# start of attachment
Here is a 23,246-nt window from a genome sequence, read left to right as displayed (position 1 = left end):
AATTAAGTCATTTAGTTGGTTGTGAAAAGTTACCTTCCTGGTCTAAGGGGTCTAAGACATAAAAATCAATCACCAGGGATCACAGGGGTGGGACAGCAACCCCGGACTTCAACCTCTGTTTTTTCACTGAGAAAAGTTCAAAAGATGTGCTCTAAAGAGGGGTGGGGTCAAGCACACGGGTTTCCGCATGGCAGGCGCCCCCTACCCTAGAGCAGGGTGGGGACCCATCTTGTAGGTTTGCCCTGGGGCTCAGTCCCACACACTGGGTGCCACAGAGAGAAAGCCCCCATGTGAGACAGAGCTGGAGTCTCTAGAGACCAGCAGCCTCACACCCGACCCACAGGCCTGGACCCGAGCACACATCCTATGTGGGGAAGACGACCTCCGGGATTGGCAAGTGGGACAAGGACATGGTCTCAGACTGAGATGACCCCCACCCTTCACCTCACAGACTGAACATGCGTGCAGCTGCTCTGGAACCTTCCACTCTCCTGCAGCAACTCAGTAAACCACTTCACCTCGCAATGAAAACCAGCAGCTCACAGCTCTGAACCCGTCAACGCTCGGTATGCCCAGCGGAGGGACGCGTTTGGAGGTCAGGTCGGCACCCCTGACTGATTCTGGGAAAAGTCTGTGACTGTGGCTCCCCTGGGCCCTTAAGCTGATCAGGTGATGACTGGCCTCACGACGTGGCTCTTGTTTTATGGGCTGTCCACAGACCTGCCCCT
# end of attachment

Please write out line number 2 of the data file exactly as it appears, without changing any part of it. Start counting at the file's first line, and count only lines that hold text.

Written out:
AATTAAGTCATTTAGTTGGTTGTGAAAAGTTACCTTCCTGGTCTAAGGGGTCTAAGACATAAAAATCAATCACCAGGGATCACAGGGGTGGGACAGCAACCCCGGACTTCAACCTCTGTTTTTTCACTGAGAAAAGTTCAAAAGATGTGCTCTAAAGAGGGGTGGGGTCAAGCACACGGGTTTCCGCATGGCAGGCGCCCCCTACCCTAGAGCAGGGTGGGGACCCATCTTGTAGGTTTGCCCTGGGGCTCAGTCCCACACACTGGGTGCCACAGAGAGAAAGCCCCCATGTGAGACAGAGCTGGAGTCTCTAGAGACCAGCAGCCTCACACCCGACCCACAGGCCTGGACCCGAGCACACATCCTATGTGGGGAAGACGACCTCCGGGATTGGCAAGTGGGACAAGGACATGGTCTCAGACTGAGATGACCCCCACCCTTCACCTCACAGACTGAACATGCGTGCAGCTGCTCTGGAACCTTCCACTCTCCTGCAGCAACTCAGTAAACCACTTCACCTCGCAATGAAAACCAGCAGCTCACAGCTCTGAACCCGTCAACGCTCGGTATGCCCAGCGGAGGGACGCGTTTGGAGGTCAGGTCGGCACCCCTGACTGATTCTGGGAAAAGTCTGTGACTGTGGCTCCCCTGGGCCCTTAAGCTGATCAGGTGATGACTGGCCTCACGACGTGGCTCTTGTTTTATGGGCTGTCCACAGACCTGCCCCT